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Which? has found income drawdown schemes can cost thousands in added fees from one provider to the next Reuters

People taking advantage of government pensions freedoms risk being charged thousands of pounds in additional fees from one provider to the next, an investigation has revealed.

Consumer champions Which? highlighted astonishing differences in the cost of income drawdown schemes, which allow over 55's to take sums out of pension pots while the rest remains invested.

Someone with a sum of £50,000 taking 4% a year through income drawdown, could be more than £3,000 better off over 10 years if they used the cheapest provider, Fidelity (£4,993), rather than the most expensive, The Share Centre (£8,100).

A pensioner with a larger pot of £250,000, who withdraws 6% a year, could face charges anywhere between £16,325 (LV), and £26,490 (Scottish Widows) over a decade – a difference of more than £10,000.

Which? encountered such a bewildering array of variation in the way people are charged, that it was difficult to compare and find the cheapest provider, with some people facing as many as five separate types of fees.

The consumer group surveyed 18 large life offices and found that six of them charge to set up a drawdown plan, seven charge an annual fee for using drawdown, and eight charge an annual fee for a self-invested pension.

The old annuity market failed pensioners miserably and the government must ensure the same thing doesn't happen again with drawdown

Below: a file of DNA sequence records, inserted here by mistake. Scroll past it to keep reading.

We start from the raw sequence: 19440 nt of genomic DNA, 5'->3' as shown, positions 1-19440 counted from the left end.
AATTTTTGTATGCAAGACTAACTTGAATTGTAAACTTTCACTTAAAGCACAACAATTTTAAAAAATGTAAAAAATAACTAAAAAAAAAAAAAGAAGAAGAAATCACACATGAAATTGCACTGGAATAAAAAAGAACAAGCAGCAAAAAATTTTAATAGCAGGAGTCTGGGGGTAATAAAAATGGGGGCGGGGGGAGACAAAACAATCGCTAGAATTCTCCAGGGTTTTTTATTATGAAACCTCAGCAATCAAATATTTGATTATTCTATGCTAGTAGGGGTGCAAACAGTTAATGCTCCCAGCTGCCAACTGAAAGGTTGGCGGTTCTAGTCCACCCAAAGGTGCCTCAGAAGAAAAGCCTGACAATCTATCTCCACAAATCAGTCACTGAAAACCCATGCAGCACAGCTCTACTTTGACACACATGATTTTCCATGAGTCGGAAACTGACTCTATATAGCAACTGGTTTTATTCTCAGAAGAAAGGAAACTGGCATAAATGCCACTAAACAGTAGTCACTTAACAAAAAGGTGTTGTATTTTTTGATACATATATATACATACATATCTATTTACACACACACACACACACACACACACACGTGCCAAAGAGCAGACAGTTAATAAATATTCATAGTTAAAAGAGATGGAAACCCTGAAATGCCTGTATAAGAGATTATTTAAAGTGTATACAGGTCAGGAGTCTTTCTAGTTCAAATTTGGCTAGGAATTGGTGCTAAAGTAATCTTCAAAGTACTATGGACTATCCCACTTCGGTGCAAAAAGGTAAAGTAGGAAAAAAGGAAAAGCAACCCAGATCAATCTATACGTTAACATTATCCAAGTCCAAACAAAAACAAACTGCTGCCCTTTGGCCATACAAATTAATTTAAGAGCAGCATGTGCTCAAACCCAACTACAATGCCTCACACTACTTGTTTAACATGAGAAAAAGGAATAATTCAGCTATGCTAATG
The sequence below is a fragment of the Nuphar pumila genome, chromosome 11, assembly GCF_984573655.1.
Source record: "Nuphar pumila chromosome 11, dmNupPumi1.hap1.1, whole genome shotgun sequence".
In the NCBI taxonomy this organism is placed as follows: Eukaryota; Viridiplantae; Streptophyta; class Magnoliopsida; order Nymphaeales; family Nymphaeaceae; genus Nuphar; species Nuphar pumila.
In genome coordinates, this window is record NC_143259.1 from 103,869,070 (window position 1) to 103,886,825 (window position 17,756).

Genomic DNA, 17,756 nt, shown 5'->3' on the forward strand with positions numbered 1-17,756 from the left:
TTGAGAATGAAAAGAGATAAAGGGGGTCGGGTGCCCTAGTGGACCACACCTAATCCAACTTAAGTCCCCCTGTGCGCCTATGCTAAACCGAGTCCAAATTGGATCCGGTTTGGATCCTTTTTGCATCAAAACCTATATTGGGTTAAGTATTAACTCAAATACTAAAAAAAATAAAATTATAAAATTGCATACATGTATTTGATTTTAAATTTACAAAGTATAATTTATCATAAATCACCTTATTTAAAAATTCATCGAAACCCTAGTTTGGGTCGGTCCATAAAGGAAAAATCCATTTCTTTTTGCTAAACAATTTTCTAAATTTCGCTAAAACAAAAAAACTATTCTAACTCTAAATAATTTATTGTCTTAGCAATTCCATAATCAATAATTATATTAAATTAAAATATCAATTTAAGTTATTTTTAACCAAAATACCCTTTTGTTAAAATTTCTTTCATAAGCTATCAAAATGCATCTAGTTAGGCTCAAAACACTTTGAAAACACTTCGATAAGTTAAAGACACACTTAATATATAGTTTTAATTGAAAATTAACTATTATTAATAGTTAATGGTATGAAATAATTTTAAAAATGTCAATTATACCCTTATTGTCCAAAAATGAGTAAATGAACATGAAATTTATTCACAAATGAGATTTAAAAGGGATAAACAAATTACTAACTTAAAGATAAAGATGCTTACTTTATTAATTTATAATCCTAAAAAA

- Richard Lloyd

Seven companies charge a simpler, single annual 'platform fee', but even on top of this there can be annual management charges and additional fees for certain types of investments.

Those who don't want to use income drawdown can still take ad-hoc amounts of money from their pension through uncrystallised fund pension lump sums (UFPLS), but this can also lead to hefty charges, particularly with investment brokers.

Charles Stanley Direct charges £270 for the first withdrawal each year, James Hay charges £100, and Barclays Stockbrokers, Halifax Sharedealing and TD Direct all charge £90. This is compared to Fidelity and Hargreaves Lansdown, and some pension companies, which don't charge anything at all.

Which? executive director Richard Lloyd said: "The old annuity market failed pensioners miserably and the government must ensure the same thing doesn't happen again with drawdown. With such big differences in cost, and confusing charges that make it difficult to compare, it's clear more needs to be done to help consumers make the most of the freedoms.

"We're campaigning for a cap on charges for drawdown products sold by someone's existing provider to ensure people get good value for money."